After two years of the coronavirus pandemic, another virus is now spreading worldwide. Monkeypox, endemic to certain parts of Africa, is now spreading amongst non-endemic countries such as Spain.
Monkeypox is similar to smallpox, a disease that the WHO declared eradicated in 1980.
What is monkeypox?
Monkeypox is a rare infection that’s mainly found in parts of Africa but has recently spread to Europe and elsewhere. It is of animal origin but transmittable in humans, similar to smallpox but typically milder.
Monkeypox is most often spread by animals, particularly rodents, but this current outbreak seems to be transmitted person-to-person.
What are its symptoms?
Symptoms usually take between 5 and 21 days to appear. Most people recover in 2 to 4 weeks.
- – Fatigue.
- – Headache.
- – A high temperature.
- – Flu-like joint and muscle aches.
- – Swollen glands including the lymph nodes in the neck area.
- – A rash usually appears on the face and then spreads over the body (including the genitals).
How is it spread?
As mentioned above, monkeypox is often spread by animals. However, this current outbreak outside of Africa seems to be transmitted person-to-person, through:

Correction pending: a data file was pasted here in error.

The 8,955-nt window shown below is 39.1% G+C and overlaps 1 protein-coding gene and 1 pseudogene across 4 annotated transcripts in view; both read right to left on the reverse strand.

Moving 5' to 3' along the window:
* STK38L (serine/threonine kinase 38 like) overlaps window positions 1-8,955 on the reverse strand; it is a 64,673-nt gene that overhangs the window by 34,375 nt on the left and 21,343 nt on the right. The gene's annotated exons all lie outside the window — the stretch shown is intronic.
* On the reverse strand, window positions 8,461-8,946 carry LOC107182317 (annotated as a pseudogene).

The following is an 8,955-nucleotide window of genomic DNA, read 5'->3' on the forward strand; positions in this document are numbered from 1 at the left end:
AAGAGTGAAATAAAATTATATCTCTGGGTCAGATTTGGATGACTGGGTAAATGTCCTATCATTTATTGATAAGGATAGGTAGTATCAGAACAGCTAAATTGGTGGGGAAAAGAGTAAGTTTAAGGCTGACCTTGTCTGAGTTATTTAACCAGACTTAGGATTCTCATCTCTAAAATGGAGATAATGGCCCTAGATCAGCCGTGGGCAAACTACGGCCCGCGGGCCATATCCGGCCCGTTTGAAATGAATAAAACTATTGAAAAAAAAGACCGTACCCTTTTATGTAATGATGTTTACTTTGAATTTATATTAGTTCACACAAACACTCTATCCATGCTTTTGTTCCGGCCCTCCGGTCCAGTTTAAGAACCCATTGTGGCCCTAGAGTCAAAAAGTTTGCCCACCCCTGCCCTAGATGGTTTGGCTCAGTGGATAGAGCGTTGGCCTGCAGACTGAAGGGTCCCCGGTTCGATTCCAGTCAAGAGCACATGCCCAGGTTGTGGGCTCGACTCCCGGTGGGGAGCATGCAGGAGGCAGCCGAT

- – Contact with bodily fluids.
- – Contact with skin lesions.
- – Airborne respiratory droplets.
- – Things that have touched infected body fluids or rashes, such as bedding or clothing.
Is there a treatment?
There is no specific treatment for monkeypox. However, because of its similarity to smallpox, the smallpox vaccine is very effective (some studies suggest it’s close to 85% effective) at preventing monkeypox and reducing symptoms.
People with suspected or confirmed infection should self-isolate at home for a minimum of 21 days, as this is the virus’ maximum incubation period.
How concerned should I be about monkeypox?
Monkeypox is not considered a serious disease. As mentioned above, it is similar to smallpox, but typically milder. Most people recover in 2 to 4 weeks.
As of today, there have been 2 cases of monkeypox confirmed in the province of Malaga. In the rest of Andalusia, 19 potential cases are being evaluated but have not yet been confirmed.